Wearing a mask is inconvenient and uncomfortable. Mask mandates are difficult to enforce. This is all the more true when children are involved. But let’s be clear. Tens of thousands of people have died of asphyxiation or wound up on respirators as a result of COVID. No one has died or wound up on a respirator from wearing a mask.

COVID rates are going up across the country. But statistics show that the rate of new cases is far greater in states where resistance to mask and vaccine mandates is highest. Masks are not 100 percent effective. But they can significantly reduce the risk of COVID. If a mask mandate can save the life of even one teacher, we have a duty to implement and enforce mask mandates in our schools.

Masks are a tool that Hashem has given us to protect us from COVID. It is our responsibility to use them.

As I have written before, last week’s parshah, Ki Seitzei, teaches us: “When you build a new house, you shall make a fence for your roof, so that you do not bring bloodguilt on your house if anyone should fall from it.” We are not allowed to simply say that G-d will protect people from falling off the roof. We are required to act responsibly by building a fence. If we fail to do so and tragedy strikes, the guilt is on us.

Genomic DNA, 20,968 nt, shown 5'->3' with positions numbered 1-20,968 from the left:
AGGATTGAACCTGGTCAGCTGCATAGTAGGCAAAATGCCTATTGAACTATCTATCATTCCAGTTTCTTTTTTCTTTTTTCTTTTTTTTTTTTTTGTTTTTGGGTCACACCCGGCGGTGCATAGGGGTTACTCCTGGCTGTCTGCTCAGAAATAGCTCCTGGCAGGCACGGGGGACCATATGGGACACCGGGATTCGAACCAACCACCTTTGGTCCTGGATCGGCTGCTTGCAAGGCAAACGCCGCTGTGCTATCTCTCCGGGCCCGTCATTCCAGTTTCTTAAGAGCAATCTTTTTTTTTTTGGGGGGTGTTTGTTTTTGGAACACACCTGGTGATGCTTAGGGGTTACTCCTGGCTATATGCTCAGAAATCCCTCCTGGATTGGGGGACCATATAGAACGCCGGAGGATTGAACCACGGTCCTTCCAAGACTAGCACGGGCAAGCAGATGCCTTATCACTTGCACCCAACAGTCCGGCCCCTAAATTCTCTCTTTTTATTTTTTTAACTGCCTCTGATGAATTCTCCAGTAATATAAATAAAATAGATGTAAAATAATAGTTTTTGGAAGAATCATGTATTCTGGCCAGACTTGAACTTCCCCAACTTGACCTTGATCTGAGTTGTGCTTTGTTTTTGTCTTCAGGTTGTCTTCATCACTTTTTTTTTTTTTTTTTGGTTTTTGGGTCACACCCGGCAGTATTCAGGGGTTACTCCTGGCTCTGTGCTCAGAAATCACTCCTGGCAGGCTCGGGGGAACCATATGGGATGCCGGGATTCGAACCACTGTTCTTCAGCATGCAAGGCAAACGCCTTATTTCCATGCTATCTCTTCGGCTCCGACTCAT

Rashi explains that even if the person who falls off the roof was meant to die, we should not allow his death to take place by our actions. This mitzvah is not just about building a fence on a roof. It is a command for us to act responsibly by taking the necessary precautions to prevent tragedy.

The events of last year – COVID, Meron, Givat Ze’ev, and Surfside – should have taught us that failure to follow public health and safety regulations can lead to tragedy. Our t’shuvah for the coming year must include a commitment to use the tools that G-d has given us to act responsibly to protect ourselves and others.

Our schools should impose and enforce mask mandates. Our shuls should seriously consider doing the same. Not because Joe Biden said so. Not because Anthony Fauci said so. But because that is what our Torah values demand that we do.

Manny Behar

Dear Editor:

There is a difficulty with one of the statements in the article by Moshe Hill, “An Open Letter to Our Schools” (August 20): “For children to be forced to protect adults is logically and morally backwards.”

Children from a very young age should be taught V’ahavta l’rei’acha kamocha and V’hadarta p’nei zakein. This includes caring for others and being sensitive to their needs and fears.

In addition, Kol Yisrael areivim zeh la’zeh includes principals and parents being responsible for the teachers and school staff. Getting the children to wear masks falls under this.

Evelyn Weissman
Forest Hills

Dear Editor:

Recently, Warren Hecht was thrilled that I and several other Queens Jewish Link writers agreed with him!